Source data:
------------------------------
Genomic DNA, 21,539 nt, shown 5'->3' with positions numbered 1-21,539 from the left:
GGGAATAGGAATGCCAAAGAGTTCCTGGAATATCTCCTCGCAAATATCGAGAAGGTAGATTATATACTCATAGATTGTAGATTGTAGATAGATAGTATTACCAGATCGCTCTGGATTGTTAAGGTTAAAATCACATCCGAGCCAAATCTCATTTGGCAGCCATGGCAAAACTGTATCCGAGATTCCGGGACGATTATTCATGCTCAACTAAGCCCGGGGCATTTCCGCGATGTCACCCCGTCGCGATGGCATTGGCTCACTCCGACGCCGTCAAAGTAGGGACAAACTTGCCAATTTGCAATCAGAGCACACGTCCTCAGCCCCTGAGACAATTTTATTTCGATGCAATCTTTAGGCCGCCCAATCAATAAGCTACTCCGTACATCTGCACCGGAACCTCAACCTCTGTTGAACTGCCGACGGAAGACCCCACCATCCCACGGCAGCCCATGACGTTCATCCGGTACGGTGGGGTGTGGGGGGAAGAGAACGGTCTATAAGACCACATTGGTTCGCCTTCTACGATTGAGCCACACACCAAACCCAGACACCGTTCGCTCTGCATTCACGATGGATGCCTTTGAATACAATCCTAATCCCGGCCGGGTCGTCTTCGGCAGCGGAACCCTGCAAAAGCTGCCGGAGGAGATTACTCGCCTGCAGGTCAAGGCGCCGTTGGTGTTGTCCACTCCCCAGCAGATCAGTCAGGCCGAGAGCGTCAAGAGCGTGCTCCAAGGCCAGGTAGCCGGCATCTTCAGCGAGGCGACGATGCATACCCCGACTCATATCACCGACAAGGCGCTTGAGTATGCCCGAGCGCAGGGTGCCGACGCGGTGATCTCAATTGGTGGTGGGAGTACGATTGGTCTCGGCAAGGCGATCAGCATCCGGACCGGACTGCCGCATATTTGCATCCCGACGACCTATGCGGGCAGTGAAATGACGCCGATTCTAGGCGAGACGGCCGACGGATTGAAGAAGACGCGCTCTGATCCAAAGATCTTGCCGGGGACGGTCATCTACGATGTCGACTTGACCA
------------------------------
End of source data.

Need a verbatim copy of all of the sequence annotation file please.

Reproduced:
Genomic DNA, 21,539 nt, shown 5'->3' with positions numbered 1-21,539 from the left:
GGGAATAGGAATGCCAAAGAGTTCCTGGAATATCTCCTCGCAAATATCGAGAAGGTAGATTATATACTCATAGATTGTAGATTGTAGATAGATAGTATTACCAGATCGCTCTGGATTGTTAAGGTTAAAATCACATCCGAGCCAAATCTCATTTGGCAGCCATGGCAAAACTGTATCCGAGATTCCGGGACGATTATTCATGCTCAACTAAGCCCGGGGCATTTCCGCGATGTCACCCCGTCGCGATGGCATTGGCTCACTCCGACGCCGTCAAAGTAGGGACAAACTTGCCAATTTGCAATCAGAGCACACGTCCTCAGCCCCTGAGACAATTTTATTTCGATGCAATCTTTAGGCCGCCCAATCAATAAGCTACTCCGTACATCTGCACCGGAACCTCAACCTCTGTTGAACTGCCGACGGAAGACCCCACCATCCCACGGCAGCCCATGACGTTCATCCGGTACGGTGGGGTGTGGGGGGAAGAGAACGGTCTATAAGACCACATTGGTTCGCCTTCTACGATTGAGCCACACACCAAACCCAGACACCGTTCGCTCTGCATTCACGATGGATGCCTTTGAATACAATCCTAATCCCGGCCGGGTCGTCTTCGGCAGCGGAACCCTGCAAAAGCTGCCGGAGGAGATTACTCGCCTGCAGGTCAAGGCGCCGTTGGTGTTGTCCACTCCCCAGCAGATCAGTCAGGCCGAGAGCGTCAAGAGCGTGCTCCAAGGCCAGGTAGCCGGCATCTTCAGCGAGGCGACGATGCATACCCCGACTCATATCACCGACAAGGCGCTTGAGTATGCCCGAGCGCAGGGTGCCGACGCGGTGATCTCAATTGGTGGTGGGAGTACGATTGGTCTCGGCAAGGCGATCAGCATCCGGACCGGACTGCCGCATATTTGCATCCCGACGACCTATGCGGGCAGTGAAATGACGCCGATTCTAGGCGAGACGGCCGACGGATTGAAGAAGACGCGCTCTGATCCAAAGATCTTGCCGGGGACGGTCATCTACGATGTCGACTTGACCA